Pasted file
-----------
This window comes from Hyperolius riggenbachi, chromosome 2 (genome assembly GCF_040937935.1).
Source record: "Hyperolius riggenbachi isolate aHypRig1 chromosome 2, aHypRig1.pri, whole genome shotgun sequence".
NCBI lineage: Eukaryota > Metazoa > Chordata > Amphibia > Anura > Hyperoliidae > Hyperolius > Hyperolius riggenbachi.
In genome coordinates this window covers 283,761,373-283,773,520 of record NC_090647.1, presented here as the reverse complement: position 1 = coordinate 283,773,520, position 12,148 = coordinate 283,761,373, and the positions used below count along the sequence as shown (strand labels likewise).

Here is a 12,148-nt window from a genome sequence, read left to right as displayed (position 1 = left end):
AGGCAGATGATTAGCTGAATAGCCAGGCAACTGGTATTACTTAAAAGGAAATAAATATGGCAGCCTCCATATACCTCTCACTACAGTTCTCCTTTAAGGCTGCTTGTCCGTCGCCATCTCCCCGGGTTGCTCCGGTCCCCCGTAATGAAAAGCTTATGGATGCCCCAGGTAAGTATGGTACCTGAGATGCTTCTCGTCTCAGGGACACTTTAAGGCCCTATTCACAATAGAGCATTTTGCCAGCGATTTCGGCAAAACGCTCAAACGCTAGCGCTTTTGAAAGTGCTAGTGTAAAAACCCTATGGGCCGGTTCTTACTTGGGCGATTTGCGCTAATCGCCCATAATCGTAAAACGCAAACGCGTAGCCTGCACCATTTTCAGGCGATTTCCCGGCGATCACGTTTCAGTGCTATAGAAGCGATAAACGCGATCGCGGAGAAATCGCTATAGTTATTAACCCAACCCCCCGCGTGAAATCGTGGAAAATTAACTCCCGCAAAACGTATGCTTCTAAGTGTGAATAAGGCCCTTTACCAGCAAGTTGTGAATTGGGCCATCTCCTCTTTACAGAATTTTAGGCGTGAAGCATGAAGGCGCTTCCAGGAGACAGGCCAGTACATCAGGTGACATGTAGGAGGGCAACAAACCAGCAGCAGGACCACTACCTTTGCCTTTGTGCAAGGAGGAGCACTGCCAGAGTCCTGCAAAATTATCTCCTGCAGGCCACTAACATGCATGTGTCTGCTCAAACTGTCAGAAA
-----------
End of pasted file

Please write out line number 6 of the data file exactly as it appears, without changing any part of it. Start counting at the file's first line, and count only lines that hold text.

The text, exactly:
AGGCAGATGATTAGCTGAATAGCCAGGCAACTGGTATTACTTAAAAGGAAATAAATATGGCAGCCTCCATATACCTCTCACTACAGTTCTCCTTTAAGGCTGCTTGTCCGTCGCCATCTCCCCGGGTTGCTCCGGTCCCCCGTAATGAAAAGCTTATGGATGCCCCAGGTAAGTATGGTACCTGAGATGCTTCTCGTCTCAGGGACACTTTAAGGCCCTATTCACAATAGAGCATTTTGCCAGCGATTTCGGCAAAACGCTCAAACGCTAGCGCTTTTGAAAGTGCTAGTGTAAAAACCCTATGGGCCGGTTCTTACTTGGGCGATTTGCGCTAATCGCCCATAATCGTAAAACGCAAACGCGTAGCCTGCACCATTTTCAGGCGATTTCCCGGCGATCACGTTTCAGTGCTATAGAAGCGATAAACGCGATCGCGGAGAAATCGCTATAGTTATTAACCCAACCCCCCGCGTGAAATCGTGGAAAATTAACTCCCGCAAAACGTATGCTTCTAAGTGTGAATAAGGCCCTTTACCAGCAAGTTGTGAATTGGGCCATCTCCTCTTTACAGAATTTTAGGCGTGAAGCATGAAGGCGCTTCCAGGAGACAGGCCAGTACATCAGGTGACATGTAGGAGGGCAACAAACCAGCAGCAGGACCACTACCTTTGCCTTTGTGCAAGGAGGAGCACTGCCAGAGTCCTGCAAAATTATCTCCTGCAGGCCACTAACATGCATGTGTCTGCTCAAACTGTCAGAAA